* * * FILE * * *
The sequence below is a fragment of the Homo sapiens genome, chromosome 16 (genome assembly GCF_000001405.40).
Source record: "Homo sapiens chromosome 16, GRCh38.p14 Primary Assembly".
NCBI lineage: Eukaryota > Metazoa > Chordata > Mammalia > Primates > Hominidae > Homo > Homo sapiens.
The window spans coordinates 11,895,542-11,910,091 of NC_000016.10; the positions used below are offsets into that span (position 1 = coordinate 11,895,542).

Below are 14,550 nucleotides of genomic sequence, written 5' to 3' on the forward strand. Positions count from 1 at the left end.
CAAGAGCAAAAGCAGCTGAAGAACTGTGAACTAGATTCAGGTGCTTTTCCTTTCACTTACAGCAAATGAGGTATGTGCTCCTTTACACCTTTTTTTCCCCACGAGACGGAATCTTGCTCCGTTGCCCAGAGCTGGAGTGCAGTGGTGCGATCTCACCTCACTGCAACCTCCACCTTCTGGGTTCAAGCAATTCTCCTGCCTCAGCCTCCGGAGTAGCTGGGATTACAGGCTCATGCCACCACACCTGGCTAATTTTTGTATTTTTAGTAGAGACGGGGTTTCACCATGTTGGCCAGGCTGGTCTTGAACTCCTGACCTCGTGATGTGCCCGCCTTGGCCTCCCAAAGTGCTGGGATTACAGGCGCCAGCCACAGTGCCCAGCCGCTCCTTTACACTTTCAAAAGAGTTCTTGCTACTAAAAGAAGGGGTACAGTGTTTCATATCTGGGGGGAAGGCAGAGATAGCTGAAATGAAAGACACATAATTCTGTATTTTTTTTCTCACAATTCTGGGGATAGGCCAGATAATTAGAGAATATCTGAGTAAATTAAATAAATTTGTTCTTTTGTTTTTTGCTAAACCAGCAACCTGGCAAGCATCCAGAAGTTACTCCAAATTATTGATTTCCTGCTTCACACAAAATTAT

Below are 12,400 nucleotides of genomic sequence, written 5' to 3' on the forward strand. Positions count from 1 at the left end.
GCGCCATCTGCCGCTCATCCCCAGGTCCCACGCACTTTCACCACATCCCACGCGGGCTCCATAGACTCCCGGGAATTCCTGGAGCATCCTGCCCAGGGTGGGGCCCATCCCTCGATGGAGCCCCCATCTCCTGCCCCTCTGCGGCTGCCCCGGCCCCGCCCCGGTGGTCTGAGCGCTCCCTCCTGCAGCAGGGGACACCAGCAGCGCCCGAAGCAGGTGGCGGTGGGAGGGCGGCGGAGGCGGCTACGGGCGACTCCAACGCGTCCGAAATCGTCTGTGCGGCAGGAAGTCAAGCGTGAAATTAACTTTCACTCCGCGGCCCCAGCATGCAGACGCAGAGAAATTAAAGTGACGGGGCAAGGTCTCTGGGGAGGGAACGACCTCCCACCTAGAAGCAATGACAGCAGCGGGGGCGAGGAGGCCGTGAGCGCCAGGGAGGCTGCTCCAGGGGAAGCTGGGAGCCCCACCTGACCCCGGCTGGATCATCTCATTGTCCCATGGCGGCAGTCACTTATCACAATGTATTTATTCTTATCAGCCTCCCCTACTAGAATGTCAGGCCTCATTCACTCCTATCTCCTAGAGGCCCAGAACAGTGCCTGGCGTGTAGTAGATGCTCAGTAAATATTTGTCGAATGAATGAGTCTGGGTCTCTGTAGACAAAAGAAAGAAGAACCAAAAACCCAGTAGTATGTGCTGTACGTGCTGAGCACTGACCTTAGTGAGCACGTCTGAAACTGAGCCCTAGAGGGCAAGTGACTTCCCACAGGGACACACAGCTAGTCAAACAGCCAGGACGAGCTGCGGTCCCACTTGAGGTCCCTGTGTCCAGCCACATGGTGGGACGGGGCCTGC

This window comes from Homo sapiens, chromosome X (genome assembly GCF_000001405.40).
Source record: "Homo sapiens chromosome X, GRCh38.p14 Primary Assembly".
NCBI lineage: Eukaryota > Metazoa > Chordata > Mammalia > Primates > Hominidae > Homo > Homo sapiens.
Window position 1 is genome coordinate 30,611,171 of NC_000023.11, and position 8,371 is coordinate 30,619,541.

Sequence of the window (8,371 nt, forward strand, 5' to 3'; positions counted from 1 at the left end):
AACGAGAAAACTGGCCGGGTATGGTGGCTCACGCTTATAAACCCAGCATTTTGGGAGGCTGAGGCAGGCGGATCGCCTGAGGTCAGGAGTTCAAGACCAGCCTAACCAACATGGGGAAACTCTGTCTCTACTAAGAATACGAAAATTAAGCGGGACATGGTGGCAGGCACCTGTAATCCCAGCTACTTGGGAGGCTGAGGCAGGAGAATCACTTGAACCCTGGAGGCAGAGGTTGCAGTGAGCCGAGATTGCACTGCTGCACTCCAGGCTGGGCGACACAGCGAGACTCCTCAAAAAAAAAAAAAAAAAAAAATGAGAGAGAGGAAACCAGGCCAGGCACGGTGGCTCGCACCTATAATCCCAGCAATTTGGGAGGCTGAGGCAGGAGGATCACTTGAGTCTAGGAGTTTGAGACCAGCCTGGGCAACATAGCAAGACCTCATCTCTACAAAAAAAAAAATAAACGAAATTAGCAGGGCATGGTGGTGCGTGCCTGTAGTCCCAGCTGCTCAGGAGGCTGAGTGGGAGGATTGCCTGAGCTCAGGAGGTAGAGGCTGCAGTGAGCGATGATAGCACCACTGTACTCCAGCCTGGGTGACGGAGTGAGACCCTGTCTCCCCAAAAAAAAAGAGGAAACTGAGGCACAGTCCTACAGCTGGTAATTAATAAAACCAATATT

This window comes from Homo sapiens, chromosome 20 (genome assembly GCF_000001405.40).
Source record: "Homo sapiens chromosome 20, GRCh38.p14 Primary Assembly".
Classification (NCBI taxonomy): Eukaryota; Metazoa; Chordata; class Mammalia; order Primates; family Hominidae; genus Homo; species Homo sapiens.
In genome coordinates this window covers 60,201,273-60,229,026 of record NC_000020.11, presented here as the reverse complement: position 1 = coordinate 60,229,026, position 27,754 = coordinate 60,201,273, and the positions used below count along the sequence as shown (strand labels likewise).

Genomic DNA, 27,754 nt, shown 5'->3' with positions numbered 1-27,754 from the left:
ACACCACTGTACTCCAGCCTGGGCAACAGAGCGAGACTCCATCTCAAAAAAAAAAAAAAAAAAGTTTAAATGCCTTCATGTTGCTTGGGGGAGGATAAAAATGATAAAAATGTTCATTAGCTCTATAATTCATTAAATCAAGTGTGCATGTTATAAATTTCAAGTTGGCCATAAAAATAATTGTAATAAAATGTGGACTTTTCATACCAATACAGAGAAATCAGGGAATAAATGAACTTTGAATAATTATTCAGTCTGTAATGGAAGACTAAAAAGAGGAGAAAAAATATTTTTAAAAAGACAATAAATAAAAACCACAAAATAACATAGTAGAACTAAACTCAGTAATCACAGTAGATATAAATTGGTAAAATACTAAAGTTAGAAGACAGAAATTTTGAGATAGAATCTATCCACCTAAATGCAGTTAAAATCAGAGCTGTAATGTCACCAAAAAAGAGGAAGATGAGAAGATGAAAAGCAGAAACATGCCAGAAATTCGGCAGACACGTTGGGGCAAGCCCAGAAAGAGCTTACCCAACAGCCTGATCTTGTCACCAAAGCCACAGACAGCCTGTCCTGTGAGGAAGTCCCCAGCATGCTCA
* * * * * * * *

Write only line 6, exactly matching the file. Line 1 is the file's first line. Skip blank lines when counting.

CAAGAGCAAAAGCAGCTGAAGAACTGTGAACTAGATTCAGGTGCTTTTCCTTTCACTTACAGCAAATGAGGTATGTGCTCCTTTACACCTTTTTTTCCCCACGAGACGGAATCTTGCTCCGTTGCCCAGAGCTGGAGTGCAGTGGTGCGATCTCACCTCACTGCAACCTCCACCTTCTGGGTTCAAGCAATTCTCCTGCCTCAGCCTCCGGAGTAGCTGGGATTACAGGCTCATGCCACCACACCTGGCTAATTTTTGTATTTTTAGTAGAGACGGGGTTTCACCATGTTGGCCAGGCTGGTCTTGAACTCCTGACCTCGTGATGTGCCCGCCTTGGCCTCCCAAAGTGCTGGGATTACAGGCGCCAGCCACAGTGCCCAGCCGCTCCTTTACACTTTCAAAAGAGTTCTTGCTACTAAAAGAAGGGGTACAGTGTTTCATATCTGGGGGGAAGGCAGAGATAGCTGAAATGAAAGACACATAATTCTGTATTTTTTTTCTCACAATTCTGGGGATAGGCCAGATAATTAGAGAATATCTGAGTAAATTAAATAAATTTGTTCTTTTGTTTTTTGCTAAACCAGCAACCTGGCAAGCATCCAGAAGTTACTCCAAATTATTGATTTCCTGCTTCACACAAAATTAT